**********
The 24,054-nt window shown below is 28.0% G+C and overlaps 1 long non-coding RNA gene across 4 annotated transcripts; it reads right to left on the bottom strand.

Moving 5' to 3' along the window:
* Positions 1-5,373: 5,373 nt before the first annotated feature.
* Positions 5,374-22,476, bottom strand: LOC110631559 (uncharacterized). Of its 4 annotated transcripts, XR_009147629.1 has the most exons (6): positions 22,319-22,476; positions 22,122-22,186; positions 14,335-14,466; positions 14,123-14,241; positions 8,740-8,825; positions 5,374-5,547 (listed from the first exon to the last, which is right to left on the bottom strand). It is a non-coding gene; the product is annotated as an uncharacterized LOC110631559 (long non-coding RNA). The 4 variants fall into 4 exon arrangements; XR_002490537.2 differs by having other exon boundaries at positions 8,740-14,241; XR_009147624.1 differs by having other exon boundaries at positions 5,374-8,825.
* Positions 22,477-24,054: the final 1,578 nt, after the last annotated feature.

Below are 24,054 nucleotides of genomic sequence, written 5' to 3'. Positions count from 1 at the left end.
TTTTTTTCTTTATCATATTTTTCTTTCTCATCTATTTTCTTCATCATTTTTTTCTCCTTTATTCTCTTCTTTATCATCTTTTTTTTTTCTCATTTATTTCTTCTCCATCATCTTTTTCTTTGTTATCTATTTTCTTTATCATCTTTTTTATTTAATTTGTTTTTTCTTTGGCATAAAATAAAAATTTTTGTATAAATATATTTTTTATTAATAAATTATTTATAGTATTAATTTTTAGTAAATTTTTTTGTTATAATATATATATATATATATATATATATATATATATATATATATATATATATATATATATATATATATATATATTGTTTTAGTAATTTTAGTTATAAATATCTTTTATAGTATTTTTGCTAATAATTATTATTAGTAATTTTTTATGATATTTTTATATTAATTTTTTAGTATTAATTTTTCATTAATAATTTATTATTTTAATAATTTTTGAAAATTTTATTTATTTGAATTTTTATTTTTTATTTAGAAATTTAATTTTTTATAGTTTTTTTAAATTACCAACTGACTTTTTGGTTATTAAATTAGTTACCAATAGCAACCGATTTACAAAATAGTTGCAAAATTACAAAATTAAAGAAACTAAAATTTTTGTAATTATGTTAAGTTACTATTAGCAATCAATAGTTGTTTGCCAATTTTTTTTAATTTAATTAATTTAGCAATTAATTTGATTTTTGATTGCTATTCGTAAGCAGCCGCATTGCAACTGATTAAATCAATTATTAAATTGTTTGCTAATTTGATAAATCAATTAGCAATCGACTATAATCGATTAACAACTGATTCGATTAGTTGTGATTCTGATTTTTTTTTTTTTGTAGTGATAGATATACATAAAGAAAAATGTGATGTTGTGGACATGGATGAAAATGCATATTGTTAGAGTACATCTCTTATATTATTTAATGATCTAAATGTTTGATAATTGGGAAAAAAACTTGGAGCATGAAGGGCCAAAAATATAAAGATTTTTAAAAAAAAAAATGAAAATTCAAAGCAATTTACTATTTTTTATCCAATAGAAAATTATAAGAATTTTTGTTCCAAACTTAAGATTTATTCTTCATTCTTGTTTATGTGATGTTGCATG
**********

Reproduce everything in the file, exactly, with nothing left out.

The 24,054-nt window shown below is 28.0% G+C and overlaps 1 long non-coding RNA gene across 4 annotated transcripts; it reads right to left on the bottom strand.

Moving 5' to 3' along the window:
* Positions 1-5,373: 5,373 nt before the first annotated feature.
* Positions 5,374-22,476, bottom strand: LOC110631559 (uncharacterized). Of its 4 annotated transcripts, XR_009147629.1 has the most exons (6): positions 22,319-22,476; positions 22,122-22,186; positions 14,335-14,466; positions 14,123-14,241; positions 8,740-8,825; positions 5,374-5,547 (listed from the first exon to the last, which is right to left on the bottom strand). It is a non-coding gene; the product is annotated as an uncharacterized LOC110631559 (long non-coding RNA). The 4 variants fall into 4 exon arrangements; XR_002490537.2 differs by having other exon boundaries at positions 8,740-14,241; XR_009147624.1 differs by having other exon boundaries at positions 5,374-8,825.
* Positions 22,477-24,054: the final 1,578 nt, after the last annotated feature.

Below are 24,054 nucleotides of genomic sequence, written 5' to 3'. Positions count from 1 at the left end.
TTTTTTTCTTTATCATATTTTTCTTTCTCATCTATTTTCTTCATCATTTTTTTCTCCTTTATTCTCTTCTTTATCATCTTTTTTTTTTCTCATTTATTTCTTCTCCATCATCTTTTTCTTTGTTATCTATTTTCTTTATCATCTTTTTTATTTAATTTGTTTTTTCTTTGGCATAAAATAAAAATTTTTGTATAAATATATTTTTTATTAATAAATTATTTATAGTATTAATTTTTAGTAAATTTTTTTGTTATAATATATATATATATATATATATATATATATATATATATATATATATATATATATATATATATATATATATATTGTTTTAGTAATTTTAGTTATAAATATCTTTTATAGTATTTTTGCTAATAATTATTATTAGTAATTTTTTATGATATTTTTATATTAATTTTTTAGTATTAATTTTTCATTAATAATTTATTATTTTAATAATTTTTGAAAATTTTATTTATTTGAATTTTTATTTTTTATTTAGAAATTTAATTTTTTATAGTTTTTTTAAATTACCAACTGACTTTTTGGTTATTAAATTAGTTACCAATAGCAACCGATTTACAAAATAGTTGCAAAATTACAAAATTAAAGAAACTAAAATTTTTGTAATTATGTTAAGTTACTATTAGCAATCAATAGTTGTTTGCCAATTTTTTTTAATTTAATTAATTTAGCAATTAATTTGATTTTTGATTGCTATTCGTAAGCAGCCGCATTGCAACTGATTAAATCAATTATTAAATTGTTTGCTAATTTGATAAATCAATTAGCAATCGACTATAATCGATTAACAACTGATTCGATTAGTTGTGATTCTGATTTTTTTTTTTTTGTAGTGATAGATATACATAAAGAAAAATGTGATGTTGTGGACATGGATGAAAATGCATATTGTTAGAGTACATCTCTTATATTATTTAATGATCTAAATGTTTGATAATTGGGAAAAAAACTTGGAGCATGAAGGGCCAAAAATATAAAGATTTTTAAAAAAAAAAATGAAAATTCAAAGCAATTTACTATTTTTTATCCAATAGAAAATTATAAGAATTTTTGTTCCAAACTTAAGATTTATTCTTCATTCTTGTTTATGTGATGTTGCATG